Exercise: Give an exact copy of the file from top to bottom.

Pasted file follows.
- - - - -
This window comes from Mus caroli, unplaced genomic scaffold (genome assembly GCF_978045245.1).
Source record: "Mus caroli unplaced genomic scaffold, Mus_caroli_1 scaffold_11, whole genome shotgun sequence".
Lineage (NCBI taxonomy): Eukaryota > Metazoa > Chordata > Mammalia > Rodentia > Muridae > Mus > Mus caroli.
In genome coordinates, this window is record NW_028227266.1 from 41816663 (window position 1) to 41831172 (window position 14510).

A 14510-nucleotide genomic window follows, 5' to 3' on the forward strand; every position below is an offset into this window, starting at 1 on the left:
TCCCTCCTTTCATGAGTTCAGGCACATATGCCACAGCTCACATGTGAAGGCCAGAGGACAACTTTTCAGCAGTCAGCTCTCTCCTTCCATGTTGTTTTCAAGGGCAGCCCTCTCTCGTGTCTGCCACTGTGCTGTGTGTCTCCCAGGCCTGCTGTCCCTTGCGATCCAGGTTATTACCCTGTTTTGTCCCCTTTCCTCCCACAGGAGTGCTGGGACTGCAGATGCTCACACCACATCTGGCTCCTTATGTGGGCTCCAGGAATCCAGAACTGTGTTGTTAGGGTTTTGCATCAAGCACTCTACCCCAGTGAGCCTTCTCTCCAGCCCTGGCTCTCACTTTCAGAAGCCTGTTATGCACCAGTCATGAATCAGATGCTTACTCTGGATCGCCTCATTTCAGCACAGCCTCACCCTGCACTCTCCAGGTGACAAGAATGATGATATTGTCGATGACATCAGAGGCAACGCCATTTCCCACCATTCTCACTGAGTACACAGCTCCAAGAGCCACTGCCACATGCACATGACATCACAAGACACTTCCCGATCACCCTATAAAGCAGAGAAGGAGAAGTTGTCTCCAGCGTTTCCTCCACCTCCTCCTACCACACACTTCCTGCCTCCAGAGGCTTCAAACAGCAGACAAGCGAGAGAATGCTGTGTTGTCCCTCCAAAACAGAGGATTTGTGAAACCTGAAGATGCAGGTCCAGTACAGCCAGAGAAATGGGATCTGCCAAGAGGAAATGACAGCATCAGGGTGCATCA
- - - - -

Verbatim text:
This window comes from Mus caroli, unplaced genomic scaffold (genome assembly GCF_978045245.1).
Source record: "Mus caroli unplaced genomic scaffold, Mus_caroli_1 scaffold_11, whole genome shotgun sequence".
Lineage (NCBI taxonomy): Eukaryota > Metazoa > Chordata > Mammalia > Rodentia > Muridae > Mus > Mus caroli.
In genome coordinates, this window is record NW_028227266.1 from 41816663 (window position 1) to 41831172 (window position 14510).

A 14510-nucleotide genomic window follows, 5' to 3' on the forward strand; every position below is an offset into this window, starting at 1 on the left:
TCCCTCCTTTCATGAGTTCAGGCACATATGCCACAGCTCACATGTGAAGGCCAGAGGACAACTTTTCAGCAGTCAGCTCTCTCCTTCCATGTTGTTTTCAAGGGCAGCCCTCTCTCGTGTCTGCCACTGTGCTGTGTGTCTCCCAGGCCTGCTGTCCCTTGCGATCCAGGTTATTACCCTGTTTTGTCCCCTTTCCTCCCACAGGAGTGCTGGGACTGCAGATGCTCACACCACATCTGGCTCCTTATGTGGGCTCCAGGAATCCAGAACTGTGTTGTTAGGGTTTTGCATCAAGCACTCTACCCCAGTGAGCCTTCTCTCCAGCCCTGGCTCTCACTTTCAGAAGCCTGTTATGCACCAGTCATGAATCAGATGCTTACTCTGGATCGCCTCATTTCAGCACAGCCTCACCCTGCACTCTCCAGGTGACAAGAATGATGATATTGTCGATGACATCAGAGGCAACGCCATTTCCCACCATTCTCACTGAGTACACAGCTCCAAGAGCCACTGCCACATGCACATGACATCACAAGACACTTCCCGATCACCCTATAAAGCAGAGAAGGAGAAGTTGTCTCCAGCGTTTCCTCCACCTCCTCCTACCACACACTTCCTGCCTCCAGAGGCTTCAAACAGCAGACAAGCGAGAGAATGCTGTGTTGTCCCTCCAAAACAGAGGATTTGTGAAACCTGAAGATGCAGGTCCAGTACAGCCAGAGAAATGGGATCTGCCAAGAGGAAATGACAGCATCAGGGTGCATCA